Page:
5.) Decide what you want. If you can't live without pizza, you wouldn't think to date a guy who hated pizza. However, there's more to life than pizza. Know what you like and what you can tolerate and what you can't, but be open-minded to the possibility that the people you meet and grow to care for aren't going to have everything in common with you. My boyfriend LOVES sports, and I have no idea what he's talking about sometimes. And he just smiles and nods when I go off on a diatribe about my knitting. But that doesn't get in the way of the fact that we have so many other things in common. We have similar values, similar goals and we laugh at the same things. Decide what's a deal-breaker. Know what you want and stick to it. But don't be like this guy. Moderation is key.

6.) Figure out who you are after s/he leaves. When my ex first left, I bought a bunch of bananas at the store. I ate a few, but after a week or so, I had to throw some of them away. I bought another bunch of bananas the following week and the same thing happened. You know what? I really don't like bananas, I said to myself. I had purchased them automatically, and my ex liked them, but I didn't. Not really. I had lost sight of what made me myself because I had been in a relationship with someone else for so long. I took some time after my marriage was over to step back and determine who I was. When your identity is linked with someone else's, you might find that you have to take a really hard look at what truly interests you when the relationship is over. Reassess what's really important to you and be honest with yourself and others.

7.) I believe in a thing called love. Really. You can't let divorce, or the end of any relationship taint your view on all future relationships. It might sound like I'm endorsing that stupid "not all men" catchphrase that's making the round on the Internets, but not all men are jerks. Not all men are fickle. Not all men are going to wake up one morning and decide they're not attracted to you anymore or cheat on you or dump you for someone else (pick your poison.) I have a fair number of male friends and I've dated many different people. While some guys have their moments (because everyone does), they're not scum of the earth. Every man is different. You just have to find the one whose views and values align with your own.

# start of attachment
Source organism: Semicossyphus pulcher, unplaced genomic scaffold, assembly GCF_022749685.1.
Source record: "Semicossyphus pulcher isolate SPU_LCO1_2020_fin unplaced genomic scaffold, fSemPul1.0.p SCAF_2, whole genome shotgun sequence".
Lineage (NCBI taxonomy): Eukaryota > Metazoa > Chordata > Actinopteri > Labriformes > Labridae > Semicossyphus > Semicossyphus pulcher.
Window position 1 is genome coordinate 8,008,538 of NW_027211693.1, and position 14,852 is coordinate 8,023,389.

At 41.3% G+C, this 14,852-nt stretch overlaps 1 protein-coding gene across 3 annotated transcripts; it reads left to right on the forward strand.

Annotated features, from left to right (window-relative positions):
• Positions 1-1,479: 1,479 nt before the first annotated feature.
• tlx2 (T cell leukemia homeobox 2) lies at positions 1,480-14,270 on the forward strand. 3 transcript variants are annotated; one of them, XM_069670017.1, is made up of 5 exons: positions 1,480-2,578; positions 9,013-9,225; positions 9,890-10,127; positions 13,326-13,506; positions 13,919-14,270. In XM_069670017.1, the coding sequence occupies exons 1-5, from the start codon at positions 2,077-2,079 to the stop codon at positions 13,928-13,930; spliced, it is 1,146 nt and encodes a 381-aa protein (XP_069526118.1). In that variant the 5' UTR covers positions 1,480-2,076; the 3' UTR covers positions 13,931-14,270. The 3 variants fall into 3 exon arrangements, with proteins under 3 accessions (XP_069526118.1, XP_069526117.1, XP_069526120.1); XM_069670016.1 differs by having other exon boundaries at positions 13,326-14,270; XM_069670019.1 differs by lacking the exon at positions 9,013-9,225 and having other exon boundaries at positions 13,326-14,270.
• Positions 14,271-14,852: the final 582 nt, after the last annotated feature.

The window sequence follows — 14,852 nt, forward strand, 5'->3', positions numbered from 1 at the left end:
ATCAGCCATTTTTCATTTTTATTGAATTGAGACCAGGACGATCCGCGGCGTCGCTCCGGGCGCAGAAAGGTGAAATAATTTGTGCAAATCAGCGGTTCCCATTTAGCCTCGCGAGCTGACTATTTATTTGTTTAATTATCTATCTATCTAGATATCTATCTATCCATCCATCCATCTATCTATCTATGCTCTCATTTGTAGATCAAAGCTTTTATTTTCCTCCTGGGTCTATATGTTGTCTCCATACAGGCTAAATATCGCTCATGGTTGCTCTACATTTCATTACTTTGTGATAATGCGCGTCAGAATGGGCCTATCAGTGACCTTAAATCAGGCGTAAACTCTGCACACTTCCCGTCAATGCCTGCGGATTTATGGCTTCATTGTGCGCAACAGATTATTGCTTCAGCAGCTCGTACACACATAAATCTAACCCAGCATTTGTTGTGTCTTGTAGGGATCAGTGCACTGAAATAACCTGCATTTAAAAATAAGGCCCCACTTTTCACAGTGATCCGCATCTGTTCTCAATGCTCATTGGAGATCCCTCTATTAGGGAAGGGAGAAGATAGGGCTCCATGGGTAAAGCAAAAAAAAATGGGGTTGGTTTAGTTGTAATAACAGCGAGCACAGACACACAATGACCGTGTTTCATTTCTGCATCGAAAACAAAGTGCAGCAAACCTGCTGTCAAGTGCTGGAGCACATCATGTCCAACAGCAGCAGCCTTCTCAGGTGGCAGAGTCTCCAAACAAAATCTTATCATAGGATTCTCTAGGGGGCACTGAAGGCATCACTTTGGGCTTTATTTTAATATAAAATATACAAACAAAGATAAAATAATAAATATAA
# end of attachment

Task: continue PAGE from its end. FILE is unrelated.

8.) Just jump in. There's no easy way to go about getting over a marriage. I talked a lot to my parents and a couple trusted coworkers (one of whom was going through a divorce herself.) I joined an online dating service a month and a half after my ex moved out. That lasted all of four days. There's no set grieving period after the demise of a relationship, but there's a lot of fear about getting into a new one. You just have to do it, even if you're afraid. Even now, almost a year after my ex left, I still remember something dumb his mother would do or something fun we did together. It's either painful, or it is a relief that I never have to put up with it again.

9.) Marriage isn't 50/50. It's a collaboration, not a competition. You should definitely feel like you're going above and beyond for the one you love, giving 110 percent and all that. You love them. Why wouldn't you aim to make them as happy as possible every single day? If you feel like you're running yourself into the ground for your spouse, you should probably have a chat about how you can be more equal. But other than that, no keeping score over who washed the dishes and ran the vacuum last. Is the sink full of dirty dishes? Just do them. And don't keep score or harbor resentment or hold it over your spouse's head. You're just wasting your time and energy being angry and resentful while your spouse is busy thinking fondly of you and doing things that are equally important to the success of your relationship.

10.) Your marriage is going to be fine. If you bicker at your spouse and they bicker back, you're doing something right. Feel like you do nothing but argue? Good. Both of you still care and have opinions about what you want to happen in your relationship. The whole thing is over when apathy sets in. Don't care if you don't see them for days at a time? Don't want to come home to them every night or wake up next to them every morning? Pack your things. It's time to go.